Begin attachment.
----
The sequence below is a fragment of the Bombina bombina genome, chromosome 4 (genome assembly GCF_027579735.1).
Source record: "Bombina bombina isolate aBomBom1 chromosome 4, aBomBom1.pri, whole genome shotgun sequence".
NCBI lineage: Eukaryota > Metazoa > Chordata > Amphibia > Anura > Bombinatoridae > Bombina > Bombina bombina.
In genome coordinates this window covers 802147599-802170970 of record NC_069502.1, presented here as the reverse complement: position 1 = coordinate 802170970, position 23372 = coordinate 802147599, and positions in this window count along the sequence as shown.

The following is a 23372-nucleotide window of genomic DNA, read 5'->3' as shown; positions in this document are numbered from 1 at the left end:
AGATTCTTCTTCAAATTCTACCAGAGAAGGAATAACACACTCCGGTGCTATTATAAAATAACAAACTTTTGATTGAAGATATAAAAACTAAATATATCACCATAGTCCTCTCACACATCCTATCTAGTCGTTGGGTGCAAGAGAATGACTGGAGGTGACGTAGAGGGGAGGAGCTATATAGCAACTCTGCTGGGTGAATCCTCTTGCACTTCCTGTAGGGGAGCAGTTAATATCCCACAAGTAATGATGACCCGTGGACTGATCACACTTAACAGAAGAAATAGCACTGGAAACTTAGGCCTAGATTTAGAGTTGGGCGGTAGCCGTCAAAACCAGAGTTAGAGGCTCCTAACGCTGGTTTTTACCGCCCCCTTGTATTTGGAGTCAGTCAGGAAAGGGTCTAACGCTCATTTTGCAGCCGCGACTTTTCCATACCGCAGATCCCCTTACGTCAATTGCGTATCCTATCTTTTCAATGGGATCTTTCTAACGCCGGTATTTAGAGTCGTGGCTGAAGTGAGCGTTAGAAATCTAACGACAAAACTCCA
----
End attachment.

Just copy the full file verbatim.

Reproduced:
The sequence below is a fragment of the Bombina bombina genome, chromosome 4 (genome assembly GCF_027579735.1).
Source record: "Bombina bombina isolate aBomBom1 chromosome 4, aBomBom1.pri, whole genome shotgun sequence".
NCBI lineage: Eukaryota > Metazoa > Chordata > Amphibia > Anura > Bombinatoridae > Bombina > Bombina bombina.
In genome coordinates this window covers 802147599-802170970 of record NC_069502.1, presented here as the reverse complement: position 1 = coordinate 802170970, position 23372 = coordinate 802147599, and positions in this window count along the sequence as shown.

The following is a 23372-nucleotide window of genomic DNA, read 5'->3' as shown; positions in this document are numbered from 1 at the left end:
AGATTCTTCTTCAAATTCTACCAGAGAAGGAATAACACACTCCGGTGCTATTATAAAATAACAAACTTTTGATTGAAGATATAAAAACTAAATATATCACCATAGTCCTCTCACACATCCTATCTAGTCGTTGGGTGCAAGAGAATGACTGGAGGTGACGTAGAGGGGAGGAGCTATATAGCAACTCTGCTGGGTGAATCCTCTTGCACTTCCTGTAGGGGAGCAGTTAATATCCCACAAGTAATGATGACCCGTGGACTGATCACACTTAACAGAAGAAATAGCACTGGAAACTTAGGCCTAGATTTAGAGTTGGGCGGTAGCCGTCAAAACCAGAGTTAGAGGCTCCTAACGCTGGTTTTTACCGCCCCCTTGTATTTGGAGTCAGTCAGGAAAGGGTCTAACGCTCATTTTGCAGCCGCGACTTTTCCATACCGCAGATCCCCTTACGTCAATTGCGTATCCTATCTTTTCAATGGGATCTTTCTAACGCCGGTATTTAGAGTCGTGGCTGAAGTGAGCGTTAGAAATCTAACGACAAAACTCCA